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Blackheath Grandad's war secret revealed after 97 years

By Black Country Bugle  |  Posted: February 07, 2014

  • Derek Stevens with a photograph of his war hero father Henry Stevens

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THE bravery of a Black Country World War One soldier has only come to light after 97 years – thanks to The Bugle.

Infantryman Henry Stevens, from Blackheath, won the Military Medal, probably in 1917, but was too humble to tell many of his family, including his granddaughter Joy Stevens.

However, when The Bugle appealed three weeks ago for readers to write in with their families' Great War stories, Henry's son, Derek Stevens, thought now was the right time to tell the story of this 1916 conscript to the 8th Lincolnshire Regiment.

But ironically no one knows what happened to the Military Medal which was lost to the family many years ago. The only proof they have is a citation given to him by Rowley Regis Urban District Central War Committee which mentions the medal.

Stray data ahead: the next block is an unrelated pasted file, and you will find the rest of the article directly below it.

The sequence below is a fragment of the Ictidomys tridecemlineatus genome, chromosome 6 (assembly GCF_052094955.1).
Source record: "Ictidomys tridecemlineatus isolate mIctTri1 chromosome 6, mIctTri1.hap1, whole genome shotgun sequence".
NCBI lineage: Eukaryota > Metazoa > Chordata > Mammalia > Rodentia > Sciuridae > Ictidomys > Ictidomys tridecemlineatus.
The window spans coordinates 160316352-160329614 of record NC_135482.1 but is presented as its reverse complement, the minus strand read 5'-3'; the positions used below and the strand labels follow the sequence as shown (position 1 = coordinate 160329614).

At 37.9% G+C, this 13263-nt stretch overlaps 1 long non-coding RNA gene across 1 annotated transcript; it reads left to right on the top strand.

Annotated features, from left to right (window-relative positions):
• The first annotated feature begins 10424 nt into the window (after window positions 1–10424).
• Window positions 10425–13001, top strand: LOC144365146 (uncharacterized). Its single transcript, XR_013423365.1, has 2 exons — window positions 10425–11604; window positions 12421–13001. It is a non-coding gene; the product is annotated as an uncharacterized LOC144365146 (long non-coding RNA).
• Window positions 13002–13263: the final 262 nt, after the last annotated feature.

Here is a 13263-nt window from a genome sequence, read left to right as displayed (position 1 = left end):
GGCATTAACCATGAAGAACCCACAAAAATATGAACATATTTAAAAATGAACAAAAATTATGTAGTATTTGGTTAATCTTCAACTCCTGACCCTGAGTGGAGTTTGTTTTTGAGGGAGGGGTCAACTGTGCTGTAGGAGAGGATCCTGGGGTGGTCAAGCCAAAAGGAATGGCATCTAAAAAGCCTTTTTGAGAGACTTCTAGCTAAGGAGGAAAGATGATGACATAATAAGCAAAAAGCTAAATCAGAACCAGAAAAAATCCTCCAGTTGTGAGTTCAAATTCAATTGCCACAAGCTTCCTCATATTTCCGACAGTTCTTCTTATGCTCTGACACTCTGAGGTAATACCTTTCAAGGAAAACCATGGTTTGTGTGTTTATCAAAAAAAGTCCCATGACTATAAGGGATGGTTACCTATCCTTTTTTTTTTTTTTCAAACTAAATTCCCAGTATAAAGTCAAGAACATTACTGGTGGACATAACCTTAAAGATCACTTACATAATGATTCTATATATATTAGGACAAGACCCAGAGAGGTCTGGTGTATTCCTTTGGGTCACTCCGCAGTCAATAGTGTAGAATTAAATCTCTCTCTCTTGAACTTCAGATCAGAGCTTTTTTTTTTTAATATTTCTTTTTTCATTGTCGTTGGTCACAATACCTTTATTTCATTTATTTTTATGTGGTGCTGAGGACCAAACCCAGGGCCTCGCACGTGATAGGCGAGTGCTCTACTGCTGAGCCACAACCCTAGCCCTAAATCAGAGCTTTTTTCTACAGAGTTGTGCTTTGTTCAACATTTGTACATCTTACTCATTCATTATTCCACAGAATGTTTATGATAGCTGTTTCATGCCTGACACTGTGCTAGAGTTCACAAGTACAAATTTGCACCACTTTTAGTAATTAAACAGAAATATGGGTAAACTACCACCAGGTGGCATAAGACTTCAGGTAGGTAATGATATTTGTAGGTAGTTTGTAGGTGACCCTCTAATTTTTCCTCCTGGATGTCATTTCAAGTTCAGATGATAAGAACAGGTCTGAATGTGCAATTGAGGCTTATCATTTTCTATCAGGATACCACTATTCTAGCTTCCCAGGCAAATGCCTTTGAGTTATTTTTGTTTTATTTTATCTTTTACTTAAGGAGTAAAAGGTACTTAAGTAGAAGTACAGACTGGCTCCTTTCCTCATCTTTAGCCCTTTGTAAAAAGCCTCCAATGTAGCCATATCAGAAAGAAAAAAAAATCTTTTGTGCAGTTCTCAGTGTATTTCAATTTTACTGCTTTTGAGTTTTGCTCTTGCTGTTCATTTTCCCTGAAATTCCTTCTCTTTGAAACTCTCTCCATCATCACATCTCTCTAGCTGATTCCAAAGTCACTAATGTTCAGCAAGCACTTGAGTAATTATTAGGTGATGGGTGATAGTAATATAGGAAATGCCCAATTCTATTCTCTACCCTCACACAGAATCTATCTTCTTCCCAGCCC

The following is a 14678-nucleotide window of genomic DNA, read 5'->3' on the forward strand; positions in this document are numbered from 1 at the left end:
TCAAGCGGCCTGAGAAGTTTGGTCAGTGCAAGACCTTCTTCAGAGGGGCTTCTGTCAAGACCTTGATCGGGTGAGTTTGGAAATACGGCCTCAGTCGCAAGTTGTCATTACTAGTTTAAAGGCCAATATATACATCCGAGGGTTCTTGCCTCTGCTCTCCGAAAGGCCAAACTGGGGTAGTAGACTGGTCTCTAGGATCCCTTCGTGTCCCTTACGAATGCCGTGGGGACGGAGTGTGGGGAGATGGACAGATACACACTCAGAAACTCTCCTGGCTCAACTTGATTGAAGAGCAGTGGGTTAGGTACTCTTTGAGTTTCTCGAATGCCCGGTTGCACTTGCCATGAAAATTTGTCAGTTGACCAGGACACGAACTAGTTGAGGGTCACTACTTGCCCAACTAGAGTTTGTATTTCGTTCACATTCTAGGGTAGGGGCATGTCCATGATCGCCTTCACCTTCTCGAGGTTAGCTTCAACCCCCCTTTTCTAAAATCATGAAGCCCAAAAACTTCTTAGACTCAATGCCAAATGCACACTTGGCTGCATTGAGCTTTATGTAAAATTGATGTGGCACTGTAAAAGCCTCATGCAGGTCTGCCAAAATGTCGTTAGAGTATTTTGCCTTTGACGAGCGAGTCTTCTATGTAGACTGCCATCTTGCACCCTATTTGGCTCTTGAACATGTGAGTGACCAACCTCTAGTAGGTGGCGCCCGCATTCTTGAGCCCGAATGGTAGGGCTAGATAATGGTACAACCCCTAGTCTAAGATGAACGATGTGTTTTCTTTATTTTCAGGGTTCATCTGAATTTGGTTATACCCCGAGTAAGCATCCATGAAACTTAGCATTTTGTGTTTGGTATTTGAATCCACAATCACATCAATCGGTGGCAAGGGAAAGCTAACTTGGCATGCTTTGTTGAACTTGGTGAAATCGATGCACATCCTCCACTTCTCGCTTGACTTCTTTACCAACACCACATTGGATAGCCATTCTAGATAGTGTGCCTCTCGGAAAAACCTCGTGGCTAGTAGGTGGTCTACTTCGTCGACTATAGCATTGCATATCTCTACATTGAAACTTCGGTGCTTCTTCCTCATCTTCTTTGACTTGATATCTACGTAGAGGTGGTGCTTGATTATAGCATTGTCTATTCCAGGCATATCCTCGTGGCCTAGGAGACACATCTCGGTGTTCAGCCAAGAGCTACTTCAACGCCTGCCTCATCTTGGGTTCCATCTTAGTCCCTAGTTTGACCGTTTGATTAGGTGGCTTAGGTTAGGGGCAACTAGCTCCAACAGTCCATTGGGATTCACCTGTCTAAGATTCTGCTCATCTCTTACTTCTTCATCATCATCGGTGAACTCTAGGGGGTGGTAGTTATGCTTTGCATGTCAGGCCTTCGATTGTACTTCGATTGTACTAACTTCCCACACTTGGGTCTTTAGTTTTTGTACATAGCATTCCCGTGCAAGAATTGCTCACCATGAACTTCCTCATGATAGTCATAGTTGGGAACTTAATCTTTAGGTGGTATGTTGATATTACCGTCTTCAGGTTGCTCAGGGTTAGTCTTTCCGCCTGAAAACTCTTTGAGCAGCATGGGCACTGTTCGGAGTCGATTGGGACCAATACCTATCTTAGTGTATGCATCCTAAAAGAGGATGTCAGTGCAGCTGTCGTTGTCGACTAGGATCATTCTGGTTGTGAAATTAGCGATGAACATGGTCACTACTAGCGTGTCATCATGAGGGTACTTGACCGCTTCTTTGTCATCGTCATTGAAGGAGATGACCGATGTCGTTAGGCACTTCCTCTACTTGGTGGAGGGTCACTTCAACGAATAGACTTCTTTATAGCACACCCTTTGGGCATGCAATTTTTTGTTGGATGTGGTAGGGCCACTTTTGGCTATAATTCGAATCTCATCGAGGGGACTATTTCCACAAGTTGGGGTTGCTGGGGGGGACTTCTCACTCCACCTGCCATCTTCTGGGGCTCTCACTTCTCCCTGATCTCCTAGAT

Derek, from Cradley Heath, said: "Dad never spoke about his experiences of war, but he nevertheless had the scars to prove it. The noise from the guns had smashed his one ear drum and damaged his hearing in the other."

He added: "I found out most of what I know from my Gran who said while at the front he was with his mate when volunteers were asked to clamber into no man's land and recover wounded soldiers. His mate stuck his hand up and so did Dad."

The Military Medal is officially ranked as a Level 3 award and on the reverse the inscription reads 'For Bravery in the Field'. What Henry did in among the shell holes and barbed wire of no man's land to earn the Military Medal may never be known, but the words 'For Bravery in the Field' somehow seem sufficient. Henry's granddaughter Joy said: "I was dumbfounded when I heard grandfather's story, I knew nothing about it." Now she is doing more research to try and discover more.

Derek said he was a very proud man last week when he revealed the story of his dad's achievement to the rest of his family, and equally so to the Black Country Bugle.

He felt this year was the right time, but reckoned his dad Henry, who died in the 1950s, would have had none of it.

Another Great War story - Page 5

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